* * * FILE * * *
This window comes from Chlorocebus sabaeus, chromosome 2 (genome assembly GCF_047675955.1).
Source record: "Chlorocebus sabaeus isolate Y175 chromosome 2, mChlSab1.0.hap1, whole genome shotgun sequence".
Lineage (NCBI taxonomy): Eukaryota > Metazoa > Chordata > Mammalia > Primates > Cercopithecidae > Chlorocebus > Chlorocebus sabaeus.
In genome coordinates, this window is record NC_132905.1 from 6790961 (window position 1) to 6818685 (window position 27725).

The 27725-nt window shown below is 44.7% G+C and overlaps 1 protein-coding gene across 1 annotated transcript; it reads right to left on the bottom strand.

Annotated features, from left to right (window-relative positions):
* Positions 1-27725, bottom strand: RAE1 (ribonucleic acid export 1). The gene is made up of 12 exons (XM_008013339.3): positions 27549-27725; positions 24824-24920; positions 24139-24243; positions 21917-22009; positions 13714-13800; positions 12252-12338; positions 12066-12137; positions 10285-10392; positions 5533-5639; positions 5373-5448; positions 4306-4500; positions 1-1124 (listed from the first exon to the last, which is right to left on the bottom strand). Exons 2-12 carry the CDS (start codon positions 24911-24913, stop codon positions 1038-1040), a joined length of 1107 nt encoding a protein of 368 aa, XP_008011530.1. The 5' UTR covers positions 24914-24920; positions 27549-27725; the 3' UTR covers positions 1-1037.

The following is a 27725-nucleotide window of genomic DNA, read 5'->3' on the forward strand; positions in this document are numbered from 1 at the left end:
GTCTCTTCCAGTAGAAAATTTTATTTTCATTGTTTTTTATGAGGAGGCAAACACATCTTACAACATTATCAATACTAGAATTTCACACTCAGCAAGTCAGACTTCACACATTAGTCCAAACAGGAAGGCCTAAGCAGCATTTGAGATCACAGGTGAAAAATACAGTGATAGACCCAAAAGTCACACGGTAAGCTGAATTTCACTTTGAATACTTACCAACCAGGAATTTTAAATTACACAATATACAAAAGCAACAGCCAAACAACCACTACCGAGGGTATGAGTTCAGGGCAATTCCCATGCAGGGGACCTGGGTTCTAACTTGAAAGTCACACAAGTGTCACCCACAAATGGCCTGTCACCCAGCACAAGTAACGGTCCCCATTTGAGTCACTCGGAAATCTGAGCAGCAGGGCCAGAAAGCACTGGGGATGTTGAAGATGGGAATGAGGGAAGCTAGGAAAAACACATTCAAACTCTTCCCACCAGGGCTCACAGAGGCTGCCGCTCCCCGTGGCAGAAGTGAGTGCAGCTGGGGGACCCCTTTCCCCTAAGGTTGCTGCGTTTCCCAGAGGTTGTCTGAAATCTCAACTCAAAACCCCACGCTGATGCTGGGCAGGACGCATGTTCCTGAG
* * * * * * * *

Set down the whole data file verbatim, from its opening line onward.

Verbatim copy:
This window comes from Chlorocebus sabaeus, chromosome 2 (genome assembly GCF_047675955.1).
Source record: "Chlorocebus sabaeus isolate Y175 chromosome 2, mChlSab1.0.hap1, whole genome shotgun sequence".
Lineage (NCBI taxonomy): Eukaryota > Metazoa > Chordata > Mammalia > Primates > Cercopithecidae > Chlorocebus > Chlorocebus sabaeus.
In genome coordinates, this window is record NC_132905.1 from 6790961 (window position 1) to 6818685 (window position 27725).

The 27725-nt window shown below is 44.7% G+C and overlaps 1 protein-coding gene across 1 annotated transcript; it reads right to left on the bottom strand.

Annotated features, from left to right (window-relative positions):
* Positions 1-27725, bottom strand: RAE1 (ribonucleic acid export 1). The gene is made up of 12 exons (XM_008013339.3): positions 27549-27725; positions 24824-24920; positions 24139-24243; positions 21917-22009; positions 13714-13800; positions 12252-12338; positions 12066-12137; positions 10285-10392; positions 5533-5639; positions 5373-5448; positions 4306-4500; positions 1-1124 (listed from the first exon to the last, which is right to left on the bottom strand). Exons 2-12 carry the CDS (start codon positions 24911-24913, stop codon positions 1038-1040), a joined length of 1107 nt encoding a protein of 368 aa, XP_008011530.1. The 5' UTR covers positions 24914-24920; positions 27549-27725; the 3' UTR covers positions 1-1037.

The following is a 27725-nucleotide window of genomic DNA, read 5'->3' on the forward strand; positions in this document are numbered from 1 at the left end:
GTCTCTTCCAGTAGAAAATTTTATTTTCATTGTTTTTTATGAGGAGGCAAACACATCTTACAACATTATCAATACTAGAATTTCACACTCAGCAAGTCAGACTTCACACATTAGTCCAAACAGGAAGGCCTAAGCAGCATTTGAGATCACAGGTGAAAAATACAGTGATAGACCCAAAAGTCACACGGTAAGCTGAATTTCACTTTGAATACTTACCAACCAGGAATTTTAAATTACACAATATACAAAAGCAACAGCCAAACAACCACTACCGAGGGTATGAGTTCAGGGCAATTCCCATGCAGGGGACCTGGGTTCTAACTTGAAAGTCACACAAGTGTCACCCACAAATGGCCTGTCACCCAGCACAAGTAACGGTCCCCATTTGAGTCACTCGGAAATCTGAGCAGCAGGGCCAGAAAGCACTGGGGATGTTGAAGATGGGAATGAGGGAAGCTAGGAAAAACACATTCAAACTCTTCCCACCAGGGCTCACAGAGGCTGCCGCTCCCCGTGGCAGAAGTGAGTGCAGCTGGGGGACCCCTTTCCCCTAAGGTTGCTGCGTTTCCCAGAGGTTGTCTGAAATCTCAACTCAAAACCCCACGCTGATGCTGGGCAGGACGCATGTTCCTGAG